ECF finance meeting

A message from Brian Valentine who represents us at ECF meetings ( I have tried to add the appropriate links):-

I will be attending this meeting on 28th April. I would welcome indications from your club or members,on how I should vote on the various proposals.

Not all papers are available yet, especially the accounts, budgets or fees. However there are proposals on the county championships, combining bronze and silver membership and spending £6k on women’s chess that might give rise to opinions.

I’ll write again if something substantial appears.

You should note that the ECF has published recommendations on data protection on the website that clubs and the association should follow.

Please comment direct to Brian as per recent mail but it might be interesting to discuss things below – I will kick off with my ecf-philic views.


6 Replies to “ECF finance meeting”

  1. Re ‘Bronze members subsidising Silver members ……’ the sums are so insignificant here that I support the NCCU proposal which aims to simplify the system. Currently I think Bronze members would be asked to pay £17 p.a. anyway, but if the proposal is passed they would be asked to unite with the Silver members and pay £20 p.a.. We are talking less than a pint of beer over a whole year! In fact I would go further and have one membership fee to unite Platinum, Gold, Silver and Bronze. I guess £25 would cover it, so we would be up to a three pints of beer increase for current Bronze members. In most other sports it is automatic that club membership fees incorporate the fees for the national body. There has to be a structure and every club player should expect to support it.

    I am not sure what else the ECF can do to raise the profile of the game – you are right, it is a low participation activity, but most initiatives are going to come from local activists, e.g. Ravi resurrecting the Bedford Junior Club. Are we expecting a grant for this from the ECF? The profile was raised recently in ‘The Times’ when Ray Keene had an exclusive interview with Caruana published with photograph in the news pages. That was nothing to do with the ECF. No, the job of the ECF is to maintain the grading system, organise representative teams and the British, County and Club Championships. It also maintains a structure for coaches and arbiters. Obviously the Publicity Officer should watch for opportunities, but these are going to be infrequent. Although average club members may think there is no tangible benefit from ECF membership (would they want to be ungraded, though?) they should willingly see their fee as an important contribution to chess as an organised national activity. Think not what the ECF can do for you, but what you can do for the ECF!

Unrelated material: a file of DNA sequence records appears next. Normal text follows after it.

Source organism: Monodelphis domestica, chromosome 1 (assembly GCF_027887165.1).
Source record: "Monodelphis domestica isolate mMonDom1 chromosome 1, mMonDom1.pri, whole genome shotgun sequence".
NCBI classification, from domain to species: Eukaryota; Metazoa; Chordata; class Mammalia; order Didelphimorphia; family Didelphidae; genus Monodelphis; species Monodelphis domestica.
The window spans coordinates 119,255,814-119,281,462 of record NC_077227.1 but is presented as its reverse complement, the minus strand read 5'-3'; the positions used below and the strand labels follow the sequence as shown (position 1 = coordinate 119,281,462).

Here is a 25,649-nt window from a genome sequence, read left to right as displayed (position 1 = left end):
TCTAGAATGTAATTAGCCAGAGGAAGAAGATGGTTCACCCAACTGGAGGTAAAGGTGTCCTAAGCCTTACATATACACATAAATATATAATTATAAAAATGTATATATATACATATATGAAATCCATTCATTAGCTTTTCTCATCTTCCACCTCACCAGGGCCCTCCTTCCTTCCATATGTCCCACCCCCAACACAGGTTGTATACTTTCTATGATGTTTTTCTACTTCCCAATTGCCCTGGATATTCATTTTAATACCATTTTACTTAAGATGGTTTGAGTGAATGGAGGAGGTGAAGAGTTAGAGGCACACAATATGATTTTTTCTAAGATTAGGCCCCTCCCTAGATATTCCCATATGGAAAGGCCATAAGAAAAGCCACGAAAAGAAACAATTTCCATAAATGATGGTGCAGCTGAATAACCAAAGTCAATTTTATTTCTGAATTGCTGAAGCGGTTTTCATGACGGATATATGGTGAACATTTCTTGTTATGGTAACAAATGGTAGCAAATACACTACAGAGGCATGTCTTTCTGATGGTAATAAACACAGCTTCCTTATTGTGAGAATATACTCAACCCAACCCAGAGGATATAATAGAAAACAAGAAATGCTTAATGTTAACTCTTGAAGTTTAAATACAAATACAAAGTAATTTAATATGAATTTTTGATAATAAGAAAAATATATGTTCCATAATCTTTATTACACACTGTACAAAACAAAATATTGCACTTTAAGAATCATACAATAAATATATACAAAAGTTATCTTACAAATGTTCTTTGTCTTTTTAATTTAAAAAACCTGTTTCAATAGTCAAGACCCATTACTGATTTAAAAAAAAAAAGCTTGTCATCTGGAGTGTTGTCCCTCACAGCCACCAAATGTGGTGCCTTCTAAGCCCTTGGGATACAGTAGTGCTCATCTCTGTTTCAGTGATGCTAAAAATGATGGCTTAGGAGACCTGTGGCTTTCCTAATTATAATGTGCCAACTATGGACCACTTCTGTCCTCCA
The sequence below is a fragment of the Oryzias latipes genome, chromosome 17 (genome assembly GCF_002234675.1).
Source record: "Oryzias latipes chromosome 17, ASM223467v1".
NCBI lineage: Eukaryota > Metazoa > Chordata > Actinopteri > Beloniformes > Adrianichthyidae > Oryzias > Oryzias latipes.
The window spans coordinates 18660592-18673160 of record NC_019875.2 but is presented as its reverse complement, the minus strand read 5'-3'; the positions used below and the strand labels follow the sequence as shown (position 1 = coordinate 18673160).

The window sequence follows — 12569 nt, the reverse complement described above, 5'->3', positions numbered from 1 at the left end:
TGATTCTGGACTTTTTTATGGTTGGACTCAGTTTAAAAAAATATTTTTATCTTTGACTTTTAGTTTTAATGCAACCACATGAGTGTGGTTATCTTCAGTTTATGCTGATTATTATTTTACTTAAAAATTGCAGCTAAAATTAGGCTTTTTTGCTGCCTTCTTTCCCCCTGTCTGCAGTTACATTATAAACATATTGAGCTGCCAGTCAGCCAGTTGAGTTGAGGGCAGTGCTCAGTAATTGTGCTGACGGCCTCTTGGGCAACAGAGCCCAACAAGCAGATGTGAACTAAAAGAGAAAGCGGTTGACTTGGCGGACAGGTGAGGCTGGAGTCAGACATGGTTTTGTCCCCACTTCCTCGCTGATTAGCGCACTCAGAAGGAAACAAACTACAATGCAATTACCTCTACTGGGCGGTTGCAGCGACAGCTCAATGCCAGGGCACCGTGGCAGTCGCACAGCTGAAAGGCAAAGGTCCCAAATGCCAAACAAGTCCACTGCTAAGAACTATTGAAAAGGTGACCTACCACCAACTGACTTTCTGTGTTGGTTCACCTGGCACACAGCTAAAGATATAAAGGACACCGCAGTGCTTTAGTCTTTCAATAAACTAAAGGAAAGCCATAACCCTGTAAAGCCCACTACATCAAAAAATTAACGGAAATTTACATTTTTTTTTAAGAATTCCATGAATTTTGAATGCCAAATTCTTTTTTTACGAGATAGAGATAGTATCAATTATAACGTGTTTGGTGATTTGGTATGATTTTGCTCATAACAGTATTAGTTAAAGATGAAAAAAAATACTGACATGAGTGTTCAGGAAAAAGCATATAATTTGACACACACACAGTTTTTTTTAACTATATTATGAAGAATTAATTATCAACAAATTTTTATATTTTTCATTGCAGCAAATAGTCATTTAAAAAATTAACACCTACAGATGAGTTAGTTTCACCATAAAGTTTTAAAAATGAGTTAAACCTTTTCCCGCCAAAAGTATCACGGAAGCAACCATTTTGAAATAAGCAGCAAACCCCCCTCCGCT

1. I think there are countless things the ECF could be doing but they don’t so they probably won’t – it’s a culture thing. I’d happily pay a proper fee (£100 or whatever) for the federation I envisage but its a fairly moot point.

  2. I like your ECF-philic, Spike. Shouldn’t it be ECF-phobic? What else exactly should the ECF be doing for the average club player, anyway? Grading is probably the most important thing for most players. Very few would want to lose that. Generally, however, it is vital to have a national body, at least to organise the British Championships and County Championships, to select representative teams and to have a voice at FIDE. No doubt useful things are also being done for leading juniors in the national squad set-up. If the ECF ceased to exist it would have to be reinvented. Currently club players are being asked to contribute a tiny amount each year. I do not begrudge this support for the ECF, even if I get little personal benefit.

    I am not saying that the ECF is managed well in all departments, but it has very few salaried staff and relies mainly on volunteers. You get what you pay for.

    1. I think my philic was a bit ironic and I’m playing devil’s advocate to some extent to (attempt to?) generate debate. Clearly a governing body is necessary, and grading and national championships need organising. I have personally benefitted from junior coaching (although it seems a lifetime ago!) so I’m not really a complete phobe.

      However, and it is a big however, I believe that chess’s main issue is that it is a very low participation pastime. Consequently, although elite coaching and competition drags everyone up a bit, a better approach, in my very humble opinion, would be to increase the base by raising chess’s profile generally in the media and in schools, and supporting local clubs who do a great job with little encouragement.

      When town’s like Luton struggle to maintain a chess club, you’ve got to think something’s going wrong somewhere!

      1. … but anyway the point was whether average club members would be happy subsidising silver members and I suggest that, unless they were getting something extra, they wouldn’t be.

  3. The ecf does so little for the average club member that losing the bronze membership would seem very divisive from my perspective. This isn’t necessarily a criticism (it is really!) but I suggest they would either have to do more for the club player or leave a very basic (please just calculate my grade) membership.

    With regard to data protection, we could use a simple membership form off the website that has a disclaimer tick box – I don’t see that sharing email addresses or even mobile no’s is a concern for our club.

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